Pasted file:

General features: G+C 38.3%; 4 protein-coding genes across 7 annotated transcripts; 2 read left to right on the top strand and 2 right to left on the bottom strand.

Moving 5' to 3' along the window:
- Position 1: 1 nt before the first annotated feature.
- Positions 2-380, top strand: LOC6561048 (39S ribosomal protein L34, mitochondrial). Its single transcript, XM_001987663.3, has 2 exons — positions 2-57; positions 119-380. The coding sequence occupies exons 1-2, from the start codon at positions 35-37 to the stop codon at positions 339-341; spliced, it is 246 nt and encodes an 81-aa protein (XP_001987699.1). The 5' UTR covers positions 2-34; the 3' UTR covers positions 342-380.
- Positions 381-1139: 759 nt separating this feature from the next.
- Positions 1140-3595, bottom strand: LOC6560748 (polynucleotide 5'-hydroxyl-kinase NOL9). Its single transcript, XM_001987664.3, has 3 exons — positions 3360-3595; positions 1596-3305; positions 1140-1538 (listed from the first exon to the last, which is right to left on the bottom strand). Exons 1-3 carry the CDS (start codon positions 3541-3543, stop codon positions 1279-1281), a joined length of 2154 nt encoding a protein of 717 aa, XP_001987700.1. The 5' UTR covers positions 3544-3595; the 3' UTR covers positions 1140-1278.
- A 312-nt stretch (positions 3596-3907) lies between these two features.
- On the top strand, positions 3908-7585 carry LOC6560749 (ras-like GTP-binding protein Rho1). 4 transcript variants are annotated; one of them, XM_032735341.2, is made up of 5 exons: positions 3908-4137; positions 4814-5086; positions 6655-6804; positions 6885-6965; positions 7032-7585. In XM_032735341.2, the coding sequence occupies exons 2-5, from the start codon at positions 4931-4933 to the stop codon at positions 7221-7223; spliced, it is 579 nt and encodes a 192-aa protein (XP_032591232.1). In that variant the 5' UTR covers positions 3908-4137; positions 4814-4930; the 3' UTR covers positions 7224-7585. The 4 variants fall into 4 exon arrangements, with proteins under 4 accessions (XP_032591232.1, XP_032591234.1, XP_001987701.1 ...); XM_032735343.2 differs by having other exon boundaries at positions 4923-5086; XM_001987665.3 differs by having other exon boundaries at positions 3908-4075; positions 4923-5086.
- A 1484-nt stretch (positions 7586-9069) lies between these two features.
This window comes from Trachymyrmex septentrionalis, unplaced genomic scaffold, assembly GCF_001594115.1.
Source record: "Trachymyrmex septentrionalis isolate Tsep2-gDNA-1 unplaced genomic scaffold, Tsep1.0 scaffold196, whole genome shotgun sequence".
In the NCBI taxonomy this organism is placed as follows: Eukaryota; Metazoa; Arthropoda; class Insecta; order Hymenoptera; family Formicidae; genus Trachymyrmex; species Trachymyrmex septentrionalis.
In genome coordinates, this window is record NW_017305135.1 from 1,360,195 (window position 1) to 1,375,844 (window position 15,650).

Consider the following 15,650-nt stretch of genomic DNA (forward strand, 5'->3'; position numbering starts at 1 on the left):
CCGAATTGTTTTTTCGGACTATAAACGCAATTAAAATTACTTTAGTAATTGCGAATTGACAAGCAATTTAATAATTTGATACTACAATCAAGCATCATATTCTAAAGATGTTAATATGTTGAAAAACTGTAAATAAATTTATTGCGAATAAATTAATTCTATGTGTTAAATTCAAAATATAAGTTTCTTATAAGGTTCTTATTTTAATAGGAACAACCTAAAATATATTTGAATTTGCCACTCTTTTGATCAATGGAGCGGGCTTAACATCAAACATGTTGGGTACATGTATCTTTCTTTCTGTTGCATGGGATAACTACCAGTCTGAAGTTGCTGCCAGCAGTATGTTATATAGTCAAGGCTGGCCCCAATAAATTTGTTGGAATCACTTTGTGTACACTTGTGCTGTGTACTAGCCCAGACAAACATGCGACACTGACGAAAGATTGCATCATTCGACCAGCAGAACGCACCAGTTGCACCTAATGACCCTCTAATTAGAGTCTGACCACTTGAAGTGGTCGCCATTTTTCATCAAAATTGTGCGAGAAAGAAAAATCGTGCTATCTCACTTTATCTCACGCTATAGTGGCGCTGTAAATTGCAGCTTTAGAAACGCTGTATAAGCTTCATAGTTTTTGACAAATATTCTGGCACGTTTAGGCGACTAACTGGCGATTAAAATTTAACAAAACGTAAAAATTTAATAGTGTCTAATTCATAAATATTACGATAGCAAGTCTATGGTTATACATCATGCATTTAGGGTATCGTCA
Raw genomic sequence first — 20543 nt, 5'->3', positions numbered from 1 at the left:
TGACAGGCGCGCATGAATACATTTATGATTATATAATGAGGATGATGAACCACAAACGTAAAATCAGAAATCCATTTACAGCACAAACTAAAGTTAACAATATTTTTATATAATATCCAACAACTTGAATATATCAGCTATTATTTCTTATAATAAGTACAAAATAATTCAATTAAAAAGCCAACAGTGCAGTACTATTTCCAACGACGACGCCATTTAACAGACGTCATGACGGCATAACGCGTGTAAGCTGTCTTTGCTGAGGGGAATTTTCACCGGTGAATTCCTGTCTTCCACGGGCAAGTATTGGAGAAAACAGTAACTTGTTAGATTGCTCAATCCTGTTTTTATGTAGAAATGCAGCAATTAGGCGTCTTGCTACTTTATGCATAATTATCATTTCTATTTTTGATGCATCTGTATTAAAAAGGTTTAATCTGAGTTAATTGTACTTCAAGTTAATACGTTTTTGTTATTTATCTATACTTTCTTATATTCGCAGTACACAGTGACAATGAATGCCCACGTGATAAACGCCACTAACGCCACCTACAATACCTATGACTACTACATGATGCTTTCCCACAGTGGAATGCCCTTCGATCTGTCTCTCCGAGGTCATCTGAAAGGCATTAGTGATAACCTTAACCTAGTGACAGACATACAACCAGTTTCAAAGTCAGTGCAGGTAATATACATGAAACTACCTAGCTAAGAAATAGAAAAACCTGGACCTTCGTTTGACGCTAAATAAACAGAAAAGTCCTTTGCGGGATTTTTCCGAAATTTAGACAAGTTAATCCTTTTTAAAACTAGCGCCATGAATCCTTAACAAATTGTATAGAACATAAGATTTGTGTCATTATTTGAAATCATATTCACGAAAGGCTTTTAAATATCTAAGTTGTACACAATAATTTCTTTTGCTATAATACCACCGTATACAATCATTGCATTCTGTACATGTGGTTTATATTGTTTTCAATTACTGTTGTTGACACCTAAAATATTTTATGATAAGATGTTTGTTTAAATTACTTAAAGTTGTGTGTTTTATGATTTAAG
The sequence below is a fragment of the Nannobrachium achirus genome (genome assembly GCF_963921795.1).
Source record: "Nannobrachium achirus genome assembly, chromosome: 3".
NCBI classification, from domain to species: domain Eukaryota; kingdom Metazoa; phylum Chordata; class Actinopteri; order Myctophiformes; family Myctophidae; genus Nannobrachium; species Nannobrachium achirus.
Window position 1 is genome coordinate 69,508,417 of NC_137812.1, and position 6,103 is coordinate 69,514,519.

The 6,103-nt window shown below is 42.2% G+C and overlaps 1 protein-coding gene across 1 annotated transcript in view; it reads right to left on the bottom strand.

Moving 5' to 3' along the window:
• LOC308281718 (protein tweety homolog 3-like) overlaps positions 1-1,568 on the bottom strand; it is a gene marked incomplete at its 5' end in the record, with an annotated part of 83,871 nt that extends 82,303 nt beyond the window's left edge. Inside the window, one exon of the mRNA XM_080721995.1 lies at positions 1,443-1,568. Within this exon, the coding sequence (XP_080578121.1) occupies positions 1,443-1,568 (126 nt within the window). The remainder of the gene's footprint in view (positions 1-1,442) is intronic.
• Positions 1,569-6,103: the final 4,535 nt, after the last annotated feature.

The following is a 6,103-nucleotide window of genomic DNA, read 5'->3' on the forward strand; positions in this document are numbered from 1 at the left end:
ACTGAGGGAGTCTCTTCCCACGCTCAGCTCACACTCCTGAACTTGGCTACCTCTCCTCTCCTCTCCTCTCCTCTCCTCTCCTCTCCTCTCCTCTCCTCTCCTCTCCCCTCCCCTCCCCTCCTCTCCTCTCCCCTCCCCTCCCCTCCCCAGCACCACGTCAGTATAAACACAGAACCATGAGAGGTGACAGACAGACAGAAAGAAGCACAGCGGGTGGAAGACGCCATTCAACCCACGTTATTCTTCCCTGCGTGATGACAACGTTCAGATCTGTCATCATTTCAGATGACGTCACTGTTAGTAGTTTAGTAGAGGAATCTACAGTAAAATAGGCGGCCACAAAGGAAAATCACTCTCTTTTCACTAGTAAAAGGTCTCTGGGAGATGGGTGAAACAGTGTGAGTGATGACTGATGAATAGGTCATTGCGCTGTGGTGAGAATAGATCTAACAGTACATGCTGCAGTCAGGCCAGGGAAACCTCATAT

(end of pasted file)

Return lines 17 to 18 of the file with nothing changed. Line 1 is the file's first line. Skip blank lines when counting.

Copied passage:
TGACAGGCGCGCATGAATACATTTATGATTATATAATGAGGATGATGAACCACAAACGTAAAATCAGAAATCCATTTACAGCACAAACTAAAGTTAACAATATTTTTATATAATATCCAACAACTTGAATATATCAGCTATTATTTCTTATAATAAGTACAAAATAATTCAATTAAAAAGCCAACAGTGCAGTACTATTTCCAACGACGACGCCATTTAACAGACGTCATGACGGCATAACGCGTGTAAGCTGTCTTTGCTGAGGGGAATTTTCACCGGTGAATTCCTGTCTTCCACGGGCAAGTATTGGAGAAAACAGTAACTTGTTAGATTGCTCAATCCTGTTTTTATGTAGAAATGCAGCAATTAGGCGTCTTGCTACTTTATGCATAATTATCATTTCTATTTTTGATGCATCTGTATTAAAAAGGTTTAATCTGAGTTAATTGTACTTCAAGTTAATACGTTTTTGTTATTTATCTATACTTTCTTATATTCGCAGTACACAGTGACAATGAATGCCCACGTGATAAACGCCACTAACGCCACCTACAATACCTATGACTACTACATGATGCTTTCCCACAGTGGAATGCCCTTCGATCTGTCTCTCCGAGGTCATCTGAAAGGCATTAGTGATAACCTTAACCTAGTGACAGACATACAACCAGTTTCAAAGTCAGTGCAGGTAATATACATGAAACTACCTAGCTAAGAAATAGAAAAACCTGGACCTTCGTTTGACGCTAAATAAACAGAAAAGTCCTTTGCGGGATTTTTCCGAAATTTAGACAAGTTAATCCTTTTTAAAACTAGCGCCATGAATCCTTAACAAATTGTATAGAACATAAGATTTGTGTCATTATTTGAAATCATATTCACGAAAGGCTTTTAAATATCTAAGTTGTACACAATAATTTCTTTTGCTATAATACCACCGTATACAATCATTGCATTCTGTACATGTGGTTTATATTGTTTTCAATTACTGTTGTTGACACCTAAAATATTTTATGATAAGATGTTTGTTTAAATTACTTAAAGTTGTGTGTTTTATGATTTAAG
The sequence below is a fragment of the Nannobrachium achirus genome (genome assembly GCF_963921795.1).